BTS made a huge splash in pop music in 2018 with two albums topping the Billboard 200. The group’s popularity swept not just Asia but also the rest of the world including the U.S. and Europe despite most of BTS’s songs being sung in Korean. The band also had songs making the list of the “65 Best Songs of 2018” of The New York Times and Billboard’s “100 Best Songs of 2018: Critics’ Picks,” not to mention earning various international awards.
As of Jan. 15, BTS remained on the Billboard charts for the 20th straight week. On Jan. 26, “Love Yourself in Seoul,” a movie of true stories from the group’s concerts will be released in 3,800 theaters in 95 countries, attesting to the group’s surging popularity.
This year, K-pop is expected to remain strong, with Black Pink’s “Ddu-du Ddu-du” music video reaching 600 million views on YouTube in the shortest time in history and Monsta X having one of the “10 Most Anticipated K-pop Albums of 2019,” according to Billboard.
Topping Korea’s 2018 box office was “Along with the Gods: The Last 49 Days,” the sequel to “Along with the Gods: The Two Worlds,” which is based on a fantasy-action webtoon. Each movie in the series sold 10 million tickets to set a milestone in Korean cinema.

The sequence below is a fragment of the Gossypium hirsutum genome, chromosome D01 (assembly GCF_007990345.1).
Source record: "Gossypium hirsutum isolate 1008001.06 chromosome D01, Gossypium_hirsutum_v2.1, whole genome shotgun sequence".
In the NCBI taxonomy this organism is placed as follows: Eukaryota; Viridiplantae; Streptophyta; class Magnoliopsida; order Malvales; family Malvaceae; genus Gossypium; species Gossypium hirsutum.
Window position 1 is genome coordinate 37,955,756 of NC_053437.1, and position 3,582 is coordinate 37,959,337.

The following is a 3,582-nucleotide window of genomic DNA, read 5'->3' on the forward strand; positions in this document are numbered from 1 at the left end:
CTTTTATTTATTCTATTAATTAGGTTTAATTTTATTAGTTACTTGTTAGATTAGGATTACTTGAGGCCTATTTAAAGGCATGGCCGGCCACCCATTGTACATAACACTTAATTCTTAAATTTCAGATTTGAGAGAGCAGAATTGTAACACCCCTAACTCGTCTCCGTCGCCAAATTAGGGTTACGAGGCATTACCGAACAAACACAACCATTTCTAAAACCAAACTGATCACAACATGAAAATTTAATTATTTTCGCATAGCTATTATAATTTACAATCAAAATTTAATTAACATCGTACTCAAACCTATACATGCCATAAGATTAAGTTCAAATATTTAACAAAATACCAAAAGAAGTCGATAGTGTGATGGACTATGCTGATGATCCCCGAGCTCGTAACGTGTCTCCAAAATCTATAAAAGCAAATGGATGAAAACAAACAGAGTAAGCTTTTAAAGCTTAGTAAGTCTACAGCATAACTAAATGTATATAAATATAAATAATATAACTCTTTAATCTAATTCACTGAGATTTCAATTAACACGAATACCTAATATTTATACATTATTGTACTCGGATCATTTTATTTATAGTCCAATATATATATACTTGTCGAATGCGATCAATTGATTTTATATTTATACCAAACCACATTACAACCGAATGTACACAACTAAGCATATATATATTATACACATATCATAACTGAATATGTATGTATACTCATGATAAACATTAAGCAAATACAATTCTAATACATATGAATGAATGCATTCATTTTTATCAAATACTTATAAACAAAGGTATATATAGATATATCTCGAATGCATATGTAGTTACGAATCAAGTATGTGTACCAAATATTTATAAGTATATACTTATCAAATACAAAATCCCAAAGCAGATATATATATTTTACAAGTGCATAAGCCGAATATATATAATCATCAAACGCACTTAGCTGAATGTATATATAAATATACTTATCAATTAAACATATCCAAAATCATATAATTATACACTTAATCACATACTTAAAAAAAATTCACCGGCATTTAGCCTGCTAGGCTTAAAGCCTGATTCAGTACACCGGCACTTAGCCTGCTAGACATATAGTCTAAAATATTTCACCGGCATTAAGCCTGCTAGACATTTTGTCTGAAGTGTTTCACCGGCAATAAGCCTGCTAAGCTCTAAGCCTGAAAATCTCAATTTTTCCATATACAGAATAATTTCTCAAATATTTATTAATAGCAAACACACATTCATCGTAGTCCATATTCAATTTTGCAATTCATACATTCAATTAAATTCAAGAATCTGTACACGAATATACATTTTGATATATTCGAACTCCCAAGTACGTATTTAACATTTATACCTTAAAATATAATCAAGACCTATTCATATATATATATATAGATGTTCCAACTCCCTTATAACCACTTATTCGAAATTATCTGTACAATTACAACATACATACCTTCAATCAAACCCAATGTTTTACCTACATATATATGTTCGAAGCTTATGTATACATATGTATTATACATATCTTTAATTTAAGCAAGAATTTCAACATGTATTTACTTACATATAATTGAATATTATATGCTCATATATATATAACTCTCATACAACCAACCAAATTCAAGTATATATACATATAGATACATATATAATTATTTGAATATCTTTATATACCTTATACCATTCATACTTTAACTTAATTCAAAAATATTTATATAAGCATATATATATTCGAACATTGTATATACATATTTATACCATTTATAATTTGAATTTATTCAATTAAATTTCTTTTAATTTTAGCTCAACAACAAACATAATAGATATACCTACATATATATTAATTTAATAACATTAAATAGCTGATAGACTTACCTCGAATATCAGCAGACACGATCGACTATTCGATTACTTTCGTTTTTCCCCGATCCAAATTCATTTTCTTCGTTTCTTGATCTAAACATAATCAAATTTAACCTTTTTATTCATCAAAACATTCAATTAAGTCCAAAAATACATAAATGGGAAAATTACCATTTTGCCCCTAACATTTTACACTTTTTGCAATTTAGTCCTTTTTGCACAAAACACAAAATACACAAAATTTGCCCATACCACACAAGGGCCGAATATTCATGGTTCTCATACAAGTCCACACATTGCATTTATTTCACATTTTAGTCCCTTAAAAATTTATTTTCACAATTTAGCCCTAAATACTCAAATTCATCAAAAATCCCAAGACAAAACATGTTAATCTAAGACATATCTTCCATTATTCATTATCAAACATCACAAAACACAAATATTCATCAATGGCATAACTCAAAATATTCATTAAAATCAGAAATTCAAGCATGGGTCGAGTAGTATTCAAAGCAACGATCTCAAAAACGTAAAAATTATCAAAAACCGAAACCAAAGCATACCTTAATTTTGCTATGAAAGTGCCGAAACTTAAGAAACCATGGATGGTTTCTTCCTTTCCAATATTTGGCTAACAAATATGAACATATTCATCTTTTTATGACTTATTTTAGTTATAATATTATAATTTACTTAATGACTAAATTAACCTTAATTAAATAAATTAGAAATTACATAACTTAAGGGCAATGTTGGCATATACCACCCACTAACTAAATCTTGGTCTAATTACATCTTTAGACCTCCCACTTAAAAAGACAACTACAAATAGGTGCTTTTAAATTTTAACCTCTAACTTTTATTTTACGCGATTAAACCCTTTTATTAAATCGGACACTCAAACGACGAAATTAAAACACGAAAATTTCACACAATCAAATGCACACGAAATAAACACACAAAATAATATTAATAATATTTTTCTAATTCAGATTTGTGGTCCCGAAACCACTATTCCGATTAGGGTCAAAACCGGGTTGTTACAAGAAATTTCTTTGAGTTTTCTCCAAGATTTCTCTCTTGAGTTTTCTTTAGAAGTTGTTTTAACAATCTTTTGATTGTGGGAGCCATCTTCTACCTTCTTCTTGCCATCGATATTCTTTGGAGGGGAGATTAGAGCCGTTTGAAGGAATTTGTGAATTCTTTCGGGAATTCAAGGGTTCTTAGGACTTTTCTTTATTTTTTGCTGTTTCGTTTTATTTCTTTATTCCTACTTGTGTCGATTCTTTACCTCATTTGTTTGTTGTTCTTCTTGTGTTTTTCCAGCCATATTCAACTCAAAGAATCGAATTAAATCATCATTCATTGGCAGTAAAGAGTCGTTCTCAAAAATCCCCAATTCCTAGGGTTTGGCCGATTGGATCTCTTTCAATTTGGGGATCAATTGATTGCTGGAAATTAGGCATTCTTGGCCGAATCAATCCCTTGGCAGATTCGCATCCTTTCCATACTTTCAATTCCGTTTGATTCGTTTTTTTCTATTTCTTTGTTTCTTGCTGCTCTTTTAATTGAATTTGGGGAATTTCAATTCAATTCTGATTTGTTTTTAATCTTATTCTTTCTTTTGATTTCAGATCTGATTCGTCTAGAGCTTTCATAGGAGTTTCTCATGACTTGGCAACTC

The other big hit in Korean cinema last year was the Queen biopic “Bohemian Rhapsody,” which punctuated the Korean boom in music-based movies with 9,797,968 tickets sold as of Jan. 14 and showed no signs of slowing down. This film also featured “sing-along screenings,” in which the audience could sing along by reading subtitles on the screen, a fad covered by ABC News of the U.S.
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With 2019 being the centennial anniversary of the March First Independence Movement and the establishment of the Korean government in exile, Korean movies this year will mark this historic event. “Battle” is about the 1920 Battle of Bongodong, the first victory by pro-independence fighters against the Japanese in Manchuria, China, and “Resistance” will chronicle the short life of patriotic martyr Yu Gwan-sun. The forthcoming release of the third film in the “Along with the Gods” series is also fueling high anticipation among moviegoers.
Korean musicals have attracted a growing number of audiences in recent years, and last year’s top production was “The Man Who Laughs.” Based on a novel by Victor Hugo, the musical is an outstanding combination of story, music and stage dynamics and earned on Jan. 14 the grand prize at the Korea Musical Awards. Other musicals for all ages included “Cirque du Soleil: Kooza,” “Matilda” and “The Lion King,” with many families going to see them.
“Last year saw performing arts productions arising from and highly affected by social and political issues, whereas this year will see many works focusing on the value of life,” said drama critic Lee Eun-kyung.
She also forecasts more works this year reflecting social issues, including those on science and technology in the era of the Fourth Industrial Revolution, and others reflecting the positive atmosphere in inter-Korean relations.